After a drought that lasted nearly three years, initial public offerings from the IT security sector are ready for their comeback.
This year, at least four private security companies are likely to go public, two of which --
-- have already filed their registration statements with the
Securities and Exchange Commission
But these security companies, largely makers of niche products and each having revenue under $100 million, may not be attractive enough to investors who are looking for big bets, say some industry experts. Additionally, Upek and AuthenTec are not profitable.
Upek, which makes the kind of fingerprint sensors that are widely found in notebook computers, filed its S-1 in May to raise approximately $86 million; AuthenTec said in March that it will raise about $56 million.
Meanwhile, waiting in the wings are
, a spam-filtering and email archiving services company, and security management company
, both said to have hired investment bankers to take them public in the next few months.
"An IPO is no longer off-limits to IT security companies," says Nick Selby, senior analyst and director of the enterprise security practice at industry research organization, The 451 Group.
"same time last year, we wouldn't be thinking of having this discussion," Selby says.
Another security company,
, may have helped kick off the IPO trend.
Sourcefire, which uses an open source-based technology called Snort to detect and prevent intrusions on corporate networks, saw its shares go up more than 7% on its Wall Street
debut in March.
the company's missteps have since led the stock down nearly 20% from its high of $18.83. Sourcefire was up 46 cents, or 3%, to $15.58 midday Thursday.
Still, Sourcefire's successful debut has likely planted a seed.
"The equity markets are doing well, and security continues to be a high-priority consideration among customers," says Frederick Ziegel, an analyst with Soleil Mackinac Research.
However, the current crop of IT security's public market debutants could disappoint investors looking for high-growth plays. The companies just don't have a broad enough portfolio of products to capture a large swath of the market.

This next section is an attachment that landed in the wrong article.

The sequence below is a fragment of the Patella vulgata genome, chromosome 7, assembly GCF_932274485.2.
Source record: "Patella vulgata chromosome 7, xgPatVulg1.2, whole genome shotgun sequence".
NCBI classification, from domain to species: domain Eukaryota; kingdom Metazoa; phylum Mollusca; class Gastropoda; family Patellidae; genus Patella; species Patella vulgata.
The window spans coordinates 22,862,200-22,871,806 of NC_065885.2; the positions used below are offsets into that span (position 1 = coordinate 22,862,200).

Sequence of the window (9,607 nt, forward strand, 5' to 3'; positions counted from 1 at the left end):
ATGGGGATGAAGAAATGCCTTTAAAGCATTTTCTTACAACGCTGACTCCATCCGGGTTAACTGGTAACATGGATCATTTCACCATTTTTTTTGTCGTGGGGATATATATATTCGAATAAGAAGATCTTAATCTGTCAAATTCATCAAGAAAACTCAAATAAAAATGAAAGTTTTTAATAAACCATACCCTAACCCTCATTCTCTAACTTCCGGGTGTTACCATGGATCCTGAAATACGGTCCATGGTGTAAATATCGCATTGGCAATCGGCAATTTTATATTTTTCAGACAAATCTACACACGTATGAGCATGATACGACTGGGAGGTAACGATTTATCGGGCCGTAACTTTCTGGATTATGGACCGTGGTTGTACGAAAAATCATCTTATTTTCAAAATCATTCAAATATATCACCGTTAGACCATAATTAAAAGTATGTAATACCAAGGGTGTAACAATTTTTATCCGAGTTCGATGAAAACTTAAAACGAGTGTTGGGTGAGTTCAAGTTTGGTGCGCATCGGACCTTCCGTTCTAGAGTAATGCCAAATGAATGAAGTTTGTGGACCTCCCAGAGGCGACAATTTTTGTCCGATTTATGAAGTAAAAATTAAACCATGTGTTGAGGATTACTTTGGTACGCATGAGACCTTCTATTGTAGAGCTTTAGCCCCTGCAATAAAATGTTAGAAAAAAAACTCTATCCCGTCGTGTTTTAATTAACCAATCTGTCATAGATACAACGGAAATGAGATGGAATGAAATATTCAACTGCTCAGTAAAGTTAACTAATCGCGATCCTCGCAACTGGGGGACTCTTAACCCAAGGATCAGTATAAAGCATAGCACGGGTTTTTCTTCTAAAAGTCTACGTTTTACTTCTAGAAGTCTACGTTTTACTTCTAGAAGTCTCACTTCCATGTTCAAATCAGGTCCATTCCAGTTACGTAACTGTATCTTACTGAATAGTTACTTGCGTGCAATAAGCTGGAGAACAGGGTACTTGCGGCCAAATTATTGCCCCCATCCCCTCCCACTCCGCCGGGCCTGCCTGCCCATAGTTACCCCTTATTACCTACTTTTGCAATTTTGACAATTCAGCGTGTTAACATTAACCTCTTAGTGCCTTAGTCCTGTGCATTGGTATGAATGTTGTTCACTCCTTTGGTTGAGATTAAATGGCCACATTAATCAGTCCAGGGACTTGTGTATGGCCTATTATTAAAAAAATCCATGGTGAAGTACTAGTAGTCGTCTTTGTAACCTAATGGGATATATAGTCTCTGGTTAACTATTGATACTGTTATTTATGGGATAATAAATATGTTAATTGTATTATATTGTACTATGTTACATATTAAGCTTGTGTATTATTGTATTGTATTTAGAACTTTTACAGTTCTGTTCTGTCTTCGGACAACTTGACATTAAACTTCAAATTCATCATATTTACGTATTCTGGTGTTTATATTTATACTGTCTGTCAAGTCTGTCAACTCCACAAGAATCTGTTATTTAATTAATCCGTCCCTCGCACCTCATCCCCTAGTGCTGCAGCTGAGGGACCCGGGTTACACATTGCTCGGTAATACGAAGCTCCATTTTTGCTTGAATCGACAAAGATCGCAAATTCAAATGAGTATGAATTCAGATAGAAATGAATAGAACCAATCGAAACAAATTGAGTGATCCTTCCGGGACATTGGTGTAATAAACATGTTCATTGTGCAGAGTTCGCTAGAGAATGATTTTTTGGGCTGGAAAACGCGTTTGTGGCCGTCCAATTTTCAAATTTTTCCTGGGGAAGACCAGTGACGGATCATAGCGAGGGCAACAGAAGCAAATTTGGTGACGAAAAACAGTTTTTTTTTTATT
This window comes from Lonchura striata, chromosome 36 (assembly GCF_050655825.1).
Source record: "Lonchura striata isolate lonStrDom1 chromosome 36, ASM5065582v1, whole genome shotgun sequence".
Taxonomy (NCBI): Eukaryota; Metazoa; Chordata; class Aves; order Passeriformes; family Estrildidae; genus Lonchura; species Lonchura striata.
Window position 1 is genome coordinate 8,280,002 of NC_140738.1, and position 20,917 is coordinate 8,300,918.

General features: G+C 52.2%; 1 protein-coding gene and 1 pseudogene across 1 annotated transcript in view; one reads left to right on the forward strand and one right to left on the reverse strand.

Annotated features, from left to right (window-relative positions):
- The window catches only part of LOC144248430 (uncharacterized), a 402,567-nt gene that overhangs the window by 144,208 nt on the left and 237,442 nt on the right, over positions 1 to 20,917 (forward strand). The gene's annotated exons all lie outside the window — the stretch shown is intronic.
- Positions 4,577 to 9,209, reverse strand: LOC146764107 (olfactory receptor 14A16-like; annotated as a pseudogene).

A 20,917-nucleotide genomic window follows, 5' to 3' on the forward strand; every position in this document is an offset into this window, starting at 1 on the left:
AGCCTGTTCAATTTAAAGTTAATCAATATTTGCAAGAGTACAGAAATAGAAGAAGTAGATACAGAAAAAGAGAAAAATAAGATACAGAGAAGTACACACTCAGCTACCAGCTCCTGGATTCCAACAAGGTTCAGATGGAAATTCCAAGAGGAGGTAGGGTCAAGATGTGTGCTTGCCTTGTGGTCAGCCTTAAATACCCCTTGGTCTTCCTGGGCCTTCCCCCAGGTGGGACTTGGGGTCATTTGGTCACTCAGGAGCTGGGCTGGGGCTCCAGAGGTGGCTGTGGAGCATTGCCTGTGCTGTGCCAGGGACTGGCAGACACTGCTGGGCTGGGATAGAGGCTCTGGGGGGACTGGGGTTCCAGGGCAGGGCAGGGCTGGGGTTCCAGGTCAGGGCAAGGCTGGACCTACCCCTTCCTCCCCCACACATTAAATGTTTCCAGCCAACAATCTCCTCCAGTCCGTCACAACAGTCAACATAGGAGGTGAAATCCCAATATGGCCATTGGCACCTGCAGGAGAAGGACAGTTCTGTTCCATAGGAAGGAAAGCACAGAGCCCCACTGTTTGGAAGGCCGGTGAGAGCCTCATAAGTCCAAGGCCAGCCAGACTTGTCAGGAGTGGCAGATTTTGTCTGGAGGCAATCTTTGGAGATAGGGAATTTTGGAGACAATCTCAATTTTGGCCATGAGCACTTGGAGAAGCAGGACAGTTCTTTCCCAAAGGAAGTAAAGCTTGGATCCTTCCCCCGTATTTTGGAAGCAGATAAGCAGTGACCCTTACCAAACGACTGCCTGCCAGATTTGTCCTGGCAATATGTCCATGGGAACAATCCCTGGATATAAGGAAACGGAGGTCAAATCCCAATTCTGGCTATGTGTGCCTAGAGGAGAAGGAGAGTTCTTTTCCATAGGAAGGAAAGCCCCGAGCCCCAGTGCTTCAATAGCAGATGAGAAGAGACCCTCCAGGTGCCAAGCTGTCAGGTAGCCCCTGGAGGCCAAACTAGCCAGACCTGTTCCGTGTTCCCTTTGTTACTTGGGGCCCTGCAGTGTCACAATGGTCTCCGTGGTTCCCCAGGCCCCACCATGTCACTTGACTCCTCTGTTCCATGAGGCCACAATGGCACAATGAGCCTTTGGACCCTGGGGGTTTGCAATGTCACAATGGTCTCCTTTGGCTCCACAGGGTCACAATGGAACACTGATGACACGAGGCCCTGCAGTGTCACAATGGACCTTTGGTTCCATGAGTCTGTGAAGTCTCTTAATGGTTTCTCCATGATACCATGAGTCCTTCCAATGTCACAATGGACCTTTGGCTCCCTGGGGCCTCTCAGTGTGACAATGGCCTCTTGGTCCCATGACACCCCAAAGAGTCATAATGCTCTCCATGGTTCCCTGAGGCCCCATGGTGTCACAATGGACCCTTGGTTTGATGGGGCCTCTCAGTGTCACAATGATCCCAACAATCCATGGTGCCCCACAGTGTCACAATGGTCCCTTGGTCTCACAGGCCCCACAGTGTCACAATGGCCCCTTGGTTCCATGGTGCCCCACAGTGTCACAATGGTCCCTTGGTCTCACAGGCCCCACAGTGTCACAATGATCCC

"The reality is there is nothing truly groundbreaking and innovative in security-information protection out there," says Mike Rothman, founder of Security Incite, an independent research and consulting firm.
"Most of them are taking incremental steps forward, and the whole business is brutally competitive," Rothman says.
Taking off the luster is also the fact that the two biometric security companies clamoring for investor attention are not yet profitable.
Upek posted a loss of $20.72 million on revenue of $53.7 million in 2006, up from a loss of $8.56 million on revenue of $30.1 million the year before.
AuthenTec posted a loss of $9.8 million on revenue of $33.2 million in 2006, compared with a loss of $11.1 million on revenue of $19.2 million in 2005.
Compare that with another upcoming IPO,
, a spinoff from storage company
VMware's virtualization technology allows for multiple operating systems to run side-by-side on a single machine, which helps customers save on and use hardware more efficiently.
VMware posted net income of $87 million on revenue of $704 million in 2006.
"None of the upcoming offerings are the next VMware," says Rothman. "You are not likely to see 70% to 80% growth out of them."
But investors would do well to keep in mind that the biggest IT security plays today, such as
, started as small, focused companies and grew inorganically, says Selby.
"Companies like Postini and ArcSight are not as niche as they would seem at first blush," he says. "They may have started with one segment of the market, but they can extend themselves as they grow -- much like Symantec and McAfee did over the years."